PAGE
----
|Original author(s)||AT&T Bell Laboratories|
|Developer(s)||Various open-source and commercial developers|
|Initial release||January 1979|
|Written in||pdtar, star, Plan 9, GNU: C|
|Operating system||Unix, Unix-like, Plan 9, Microsoft Windows, IBM i|
|License||BSD tar: BSD-2-Clause|
GNU tar: GPL-3.0-or-later
pdtar: Public domain
Plan 9: MIT
|Internet media type|
|Uniform Type Identifier (UTI)||public.tar-archive|
absent in pre-POSIX versions
|Type of format||File archiver|
|Standard||POSIX since POSIX.1, presently in the definition of pax|
In computing, tar is a computer software utility for collecting many files into one archive file, often referred to as a tarball, for distribution or backup purposes. The name is derived from "tape archive", as it was originally developed to write data to sequential I/O devices with no file system of their own. The archive data sets created by tar contain various file system parameters, such as name, timestamps, ownership, file-access permissions, and directory organization.
The command-line utility was first introduced in the Version 7 Unix in January 1979, replacing the tp program (which in turn replaced "tap"). The file structure to store this information was standardized in POSIX.1-1988 and later POSIX.1-2001, and became a format supported by most modern file archiving systems.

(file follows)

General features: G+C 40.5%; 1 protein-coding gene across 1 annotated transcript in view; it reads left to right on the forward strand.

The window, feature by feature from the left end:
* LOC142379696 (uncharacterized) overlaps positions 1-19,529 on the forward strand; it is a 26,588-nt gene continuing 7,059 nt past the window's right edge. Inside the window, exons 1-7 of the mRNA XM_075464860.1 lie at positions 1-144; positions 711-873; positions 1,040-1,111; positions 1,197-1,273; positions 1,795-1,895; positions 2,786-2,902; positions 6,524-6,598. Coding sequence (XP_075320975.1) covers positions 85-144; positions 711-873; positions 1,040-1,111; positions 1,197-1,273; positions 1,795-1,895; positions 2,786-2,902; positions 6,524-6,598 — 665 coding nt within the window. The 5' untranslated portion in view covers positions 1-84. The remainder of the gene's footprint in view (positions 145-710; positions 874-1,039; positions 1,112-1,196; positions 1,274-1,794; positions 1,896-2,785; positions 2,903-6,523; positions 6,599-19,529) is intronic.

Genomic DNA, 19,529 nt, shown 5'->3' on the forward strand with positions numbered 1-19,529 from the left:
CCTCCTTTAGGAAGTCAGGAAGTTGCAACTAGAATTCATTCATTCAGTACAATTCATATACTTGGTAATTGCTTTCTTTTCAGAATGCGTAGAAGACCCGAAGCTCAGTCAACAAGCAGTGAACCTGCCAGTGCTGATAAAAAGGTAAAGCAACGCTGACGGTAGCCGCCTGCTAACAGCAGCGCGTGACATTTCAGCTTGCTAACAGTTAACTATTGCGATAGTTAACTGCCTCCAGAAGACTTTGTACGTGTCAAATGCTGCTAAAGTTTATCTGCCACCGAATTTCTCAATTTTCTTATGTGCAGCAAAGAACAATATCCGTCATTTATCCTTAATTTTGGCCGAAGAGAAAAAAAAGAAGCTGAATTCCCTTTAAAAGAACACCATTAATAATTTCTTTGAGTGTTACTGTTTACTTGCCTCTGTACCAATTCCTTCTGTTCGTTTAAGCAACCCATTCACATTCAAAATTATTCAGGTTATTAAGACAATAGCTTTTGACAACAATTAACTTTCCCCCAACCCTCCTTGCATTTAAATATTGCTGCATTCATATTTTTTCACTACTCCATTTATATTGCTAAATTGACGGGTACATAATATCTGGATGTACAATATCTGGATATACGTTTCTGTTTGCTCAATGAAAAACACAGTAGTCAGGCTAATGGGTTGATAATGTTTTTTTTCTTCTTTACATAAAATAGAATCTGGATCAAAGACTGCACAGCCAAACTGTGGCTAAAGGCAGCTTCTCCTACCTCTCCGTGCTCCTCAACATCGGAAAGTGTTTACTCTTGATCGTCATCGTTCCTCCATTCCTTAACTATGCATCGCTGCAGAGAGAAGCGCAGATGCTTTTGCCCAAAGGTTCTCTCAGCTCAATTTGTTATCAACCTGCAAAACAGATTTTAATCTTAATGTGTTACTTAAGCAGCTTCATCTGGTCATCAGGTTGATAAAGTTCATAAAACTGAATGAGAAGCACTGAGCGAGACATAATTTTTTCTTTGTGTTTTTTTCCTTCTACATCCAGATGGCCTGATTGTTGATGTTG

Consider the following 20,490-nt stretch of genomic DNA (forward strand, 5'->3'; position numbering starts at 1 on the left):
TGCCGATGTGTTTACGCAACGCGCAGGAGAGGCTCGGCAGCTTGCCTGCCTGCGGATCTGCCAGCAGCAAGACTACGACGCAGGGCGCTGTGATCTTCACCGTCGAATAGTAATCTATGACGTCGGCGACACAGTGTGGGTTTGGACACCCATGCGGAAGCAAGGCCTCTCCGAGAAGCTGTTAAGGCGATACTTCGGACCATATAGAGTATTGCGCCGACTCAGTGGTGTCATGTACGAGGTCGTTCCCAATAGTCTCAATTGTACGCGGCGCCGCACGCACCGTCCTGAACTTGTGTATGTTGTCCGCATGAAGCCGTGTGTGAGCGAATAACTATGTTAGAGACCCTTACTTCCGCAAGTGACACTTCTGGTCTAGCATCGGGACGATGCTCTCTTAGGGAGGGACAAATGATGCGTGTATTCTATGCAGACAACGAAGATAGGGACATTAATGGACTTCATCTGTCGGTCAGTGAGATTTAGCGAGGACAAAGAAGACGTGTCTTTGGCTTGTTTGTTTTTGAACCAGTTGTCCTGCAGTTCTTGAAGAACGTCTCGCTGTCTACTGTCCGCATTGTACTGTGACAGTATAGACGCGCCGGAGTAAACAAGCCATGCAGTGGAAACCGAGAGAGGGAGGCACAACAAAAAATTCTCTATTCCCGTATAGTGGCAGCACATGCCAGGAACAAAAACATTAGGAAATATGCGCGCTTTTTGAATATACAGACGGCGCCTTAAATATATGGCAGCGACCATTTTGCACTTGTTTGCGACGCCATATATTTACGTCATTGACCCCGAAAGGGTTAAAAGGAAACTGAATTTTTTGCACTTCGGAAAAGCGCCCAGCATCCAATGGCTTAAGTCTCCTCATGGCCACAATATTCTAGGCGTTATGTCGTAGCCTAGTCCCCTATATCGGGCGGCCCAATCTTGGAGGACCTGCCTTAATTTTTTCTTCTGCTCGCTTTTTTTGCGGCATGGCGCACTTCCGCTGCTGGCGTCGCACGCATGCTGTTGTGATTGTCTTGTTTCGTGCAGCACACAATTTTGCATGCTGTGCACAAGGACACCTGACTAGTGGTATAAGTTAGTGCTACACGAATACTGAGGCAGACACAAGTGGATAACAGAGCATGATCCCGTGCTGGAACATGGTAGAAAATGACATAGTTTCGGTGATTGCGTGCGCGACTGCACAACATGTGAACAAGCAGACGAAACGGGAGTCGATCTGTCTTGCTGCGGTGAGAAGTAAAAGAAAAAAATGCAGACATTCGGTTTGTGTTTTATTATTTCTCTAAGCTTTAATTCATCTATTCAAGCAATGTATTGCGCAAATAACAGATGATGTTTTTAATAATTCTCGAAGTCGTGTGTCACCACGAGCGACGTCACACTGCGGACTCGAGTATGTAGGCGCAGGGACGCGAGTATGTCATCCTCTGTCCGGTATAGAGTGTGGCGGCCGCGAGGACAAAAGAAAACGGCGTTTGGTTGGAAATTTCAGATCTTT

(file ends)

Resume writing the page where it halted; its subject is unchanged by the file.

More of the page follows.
Today, Unix-like operating systems usually include tools to support tar files, as well as utilities commonly used to compress them, such as gzip and bzip2.
The tar command has also been ported to the IBM i operating system.
BSD-tar has been included in Microsoft Windows since Windows 10 April 2018 Update, and there are otherwise multiple third party tools available to read and write these formats on Windows.
Many historic tape drives read and write variable-length data blocks, leaving significant wasted space on the tape between blocks (for the tape to physically start and stop moving). Some tape drives (and raw disks) support only fixed-length data blocks. Also, when writing to any medium such as a file system or network, it takes less time to write one large block than many small blocks. Therefore, the tar command writes data in records of many 512 B blocks. The user can specify a blocking factor, which is the number of blocks per record. The default is 20, producing 10 KiB records.